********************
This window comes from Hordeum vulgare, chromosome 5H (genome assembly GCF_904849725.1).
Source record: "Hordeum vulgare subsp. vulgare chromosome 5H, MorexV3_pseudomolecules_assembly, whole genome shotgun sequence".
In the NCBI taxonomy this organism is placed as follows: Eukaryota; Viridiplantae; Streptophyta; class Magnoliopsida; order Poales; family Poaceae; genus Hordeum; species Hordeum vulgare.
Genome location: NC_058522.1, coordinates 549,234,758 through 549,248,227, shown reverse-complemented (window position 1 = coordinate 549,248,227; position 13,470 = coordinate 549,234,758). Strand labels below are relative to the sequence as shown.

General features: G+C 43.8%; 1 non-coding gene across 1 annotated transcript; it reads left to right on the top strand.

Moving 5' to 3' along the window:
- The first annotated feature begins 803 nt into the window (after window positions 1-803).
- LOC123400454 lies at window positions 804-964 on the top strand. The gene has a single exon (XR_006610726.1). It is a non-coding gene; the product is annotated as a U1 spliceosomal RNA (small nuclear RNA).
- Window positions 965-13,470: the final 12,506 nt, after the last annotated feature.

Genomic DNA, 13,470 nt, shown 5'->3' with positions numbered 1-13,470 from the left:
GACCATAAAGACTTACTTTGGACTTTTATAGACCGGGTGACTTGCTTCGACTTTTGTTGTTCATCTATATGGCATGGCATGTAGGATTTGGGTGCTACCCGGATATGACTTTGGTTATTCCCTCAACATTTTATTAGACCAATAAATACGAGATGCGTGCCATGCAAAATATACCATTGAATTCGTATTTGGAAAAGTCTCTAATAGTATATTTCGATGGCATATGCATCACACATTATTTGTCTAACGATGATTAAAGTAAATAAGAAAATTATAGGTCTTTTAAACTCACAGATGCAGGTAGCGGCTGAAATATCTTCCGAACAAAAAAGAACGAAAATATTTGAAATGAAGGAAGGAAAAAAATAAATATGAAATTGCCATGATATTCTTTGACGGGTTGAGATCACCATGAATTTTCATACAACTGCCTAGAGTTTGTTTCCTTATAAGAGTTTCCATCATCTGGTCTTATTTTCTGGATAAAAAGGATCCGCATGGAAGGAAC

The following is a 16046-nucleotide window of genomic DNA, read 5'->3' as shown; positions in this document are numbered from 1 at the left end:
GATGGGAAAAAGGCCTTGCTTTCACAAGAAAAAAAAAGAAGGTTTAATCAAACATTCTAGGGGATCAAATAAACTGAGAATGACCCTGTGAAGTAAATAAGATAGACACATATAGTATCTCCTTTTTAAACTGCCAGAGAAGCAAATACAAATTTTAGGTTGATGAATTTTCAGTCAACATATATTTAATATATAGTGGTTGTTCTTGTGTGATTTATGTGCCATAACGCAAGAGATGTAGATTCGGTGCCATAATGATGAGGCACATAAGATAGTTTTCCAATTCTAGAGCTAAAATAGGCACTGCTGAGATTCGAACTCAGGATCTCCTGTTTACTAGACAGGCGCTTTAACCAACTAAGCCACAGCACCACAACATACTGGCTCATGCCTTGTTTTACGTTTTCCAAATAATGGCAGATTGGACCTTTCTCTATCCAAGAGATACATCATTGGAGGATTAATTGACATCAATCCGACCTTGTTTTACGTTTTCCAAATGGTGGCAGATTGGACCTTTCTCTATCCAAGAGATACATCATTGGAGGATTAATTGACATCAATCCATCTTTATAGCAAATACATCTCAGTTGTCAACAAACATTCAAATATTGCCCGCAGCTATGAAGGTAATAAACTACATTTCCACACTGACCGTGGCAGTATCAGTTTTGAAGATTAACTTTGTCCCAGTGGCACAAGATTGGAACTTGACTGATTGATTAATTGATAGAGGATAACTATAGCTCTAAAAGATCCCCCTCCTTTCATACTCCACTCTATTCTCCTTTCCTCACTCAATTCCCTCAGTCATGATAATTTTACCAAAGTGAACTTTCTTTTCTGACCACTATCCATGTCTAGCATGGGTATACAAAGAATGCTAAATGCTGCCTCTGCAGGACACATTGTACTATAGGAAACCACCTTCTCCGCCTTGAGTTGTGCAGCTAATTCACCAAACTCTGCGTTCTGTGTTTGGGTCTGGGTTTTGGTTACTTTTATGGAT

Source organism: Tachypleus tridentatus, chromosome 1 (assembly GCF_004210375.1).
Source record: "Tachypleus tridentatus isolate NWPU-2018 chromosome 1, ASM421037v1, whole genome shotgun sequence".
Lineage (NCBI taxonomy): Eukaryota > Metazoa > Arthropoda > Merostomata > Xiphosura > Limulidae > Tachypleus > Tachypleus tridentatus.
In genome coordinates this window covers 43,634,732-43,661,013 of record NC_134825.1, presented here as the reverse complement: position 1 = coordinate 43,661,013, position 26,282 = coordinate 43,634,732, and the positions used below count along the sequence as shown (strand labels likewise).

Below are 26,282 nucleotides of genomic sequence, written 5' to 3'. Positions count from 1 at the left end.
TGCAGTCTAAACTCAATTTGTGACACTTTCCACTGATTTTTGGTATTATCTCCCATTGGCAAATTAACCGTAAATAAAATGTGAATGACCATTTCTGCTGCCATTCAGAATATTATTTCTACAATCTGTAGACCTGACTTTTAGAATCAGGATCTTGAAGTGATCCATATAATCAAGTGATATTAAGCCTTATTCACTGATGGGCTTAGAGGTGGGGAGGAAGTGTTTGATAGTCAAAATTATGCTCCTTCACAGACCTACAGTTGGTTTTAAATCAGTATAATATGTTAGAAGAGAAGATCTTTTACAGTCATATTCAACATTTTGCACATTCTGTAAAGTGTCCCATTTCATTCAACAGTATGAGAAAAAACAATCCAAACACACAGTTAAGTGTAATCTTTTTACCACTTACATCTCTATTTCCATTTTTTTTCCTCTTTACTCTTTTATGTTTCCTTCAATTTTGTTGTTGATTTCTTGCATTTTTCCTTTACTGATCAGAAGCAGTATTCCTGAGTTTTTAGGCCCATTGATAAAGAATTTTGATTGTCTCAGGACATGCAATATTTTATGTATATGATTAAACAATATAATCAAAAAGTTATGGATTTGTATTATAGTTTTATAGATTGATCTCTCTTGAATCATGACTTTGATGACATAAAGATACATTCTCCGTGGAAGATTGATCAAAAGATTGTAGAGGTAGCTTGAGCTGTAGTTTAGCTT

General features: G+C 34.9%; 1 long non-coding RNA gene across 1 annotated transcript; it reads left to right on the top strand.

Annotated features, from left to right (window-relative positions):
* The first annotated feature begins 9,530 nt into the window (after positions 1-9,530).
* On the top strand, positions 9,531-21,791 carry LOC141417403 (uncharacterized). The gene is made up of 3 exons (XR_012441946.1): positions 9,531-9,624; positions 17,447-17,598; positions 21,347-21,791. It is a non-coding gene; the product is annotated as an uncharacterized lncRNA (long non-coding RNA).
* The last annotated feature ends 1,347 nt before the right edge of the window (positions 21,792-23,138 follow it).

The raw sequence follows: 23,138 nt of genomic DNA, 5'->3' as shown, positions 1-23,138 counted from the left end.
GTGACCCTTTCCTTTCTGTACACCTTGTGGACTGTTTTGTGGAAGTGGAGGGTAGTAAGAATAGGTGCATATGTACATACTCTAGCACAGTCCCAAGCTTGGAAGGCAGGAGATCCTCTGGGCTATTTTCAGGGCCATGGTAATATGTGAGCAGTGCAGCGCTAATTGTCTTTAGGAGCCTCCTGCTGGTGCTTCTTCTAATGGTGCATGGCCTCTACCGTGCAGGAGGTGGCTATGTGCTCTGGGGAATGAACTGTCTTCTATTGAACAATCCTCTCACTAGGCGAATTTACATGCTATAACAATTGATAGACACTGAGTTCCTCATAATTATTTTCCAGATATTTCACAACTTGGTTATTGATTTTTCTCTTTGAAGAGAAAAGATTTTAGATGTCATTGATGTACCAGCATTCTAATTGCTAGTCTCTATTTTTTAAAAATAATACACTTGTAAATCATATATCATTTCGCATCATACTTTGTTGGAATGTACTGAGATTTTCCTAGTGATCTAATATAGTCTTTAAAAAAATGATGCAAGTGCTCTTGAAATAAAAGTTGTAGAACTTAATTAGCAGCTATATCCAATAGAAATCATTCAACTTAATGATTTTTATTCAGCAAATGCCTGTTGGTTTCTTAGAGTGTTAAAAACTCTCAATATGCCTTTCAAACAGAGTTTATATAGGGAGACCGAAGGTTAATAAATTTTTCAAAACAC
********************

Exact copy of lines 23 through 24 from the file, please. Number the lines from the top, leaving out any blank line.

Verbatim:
* On the top strand, positions 9,531-21,791 carry LOC141417403 (uncharacterized). The gene is made up of 3 exons (XR_012441946.1): positions 9,531-9,624; positions 17,447-17,598; positions 21,347-21,791. It is a non-coding gene; the product is annotated as an uncharacterized lncRNA (long non-coding RNA).
* The last annotated feature ends 1,347 nt before the right edge of the window (positions 21,792-23,138 follow it).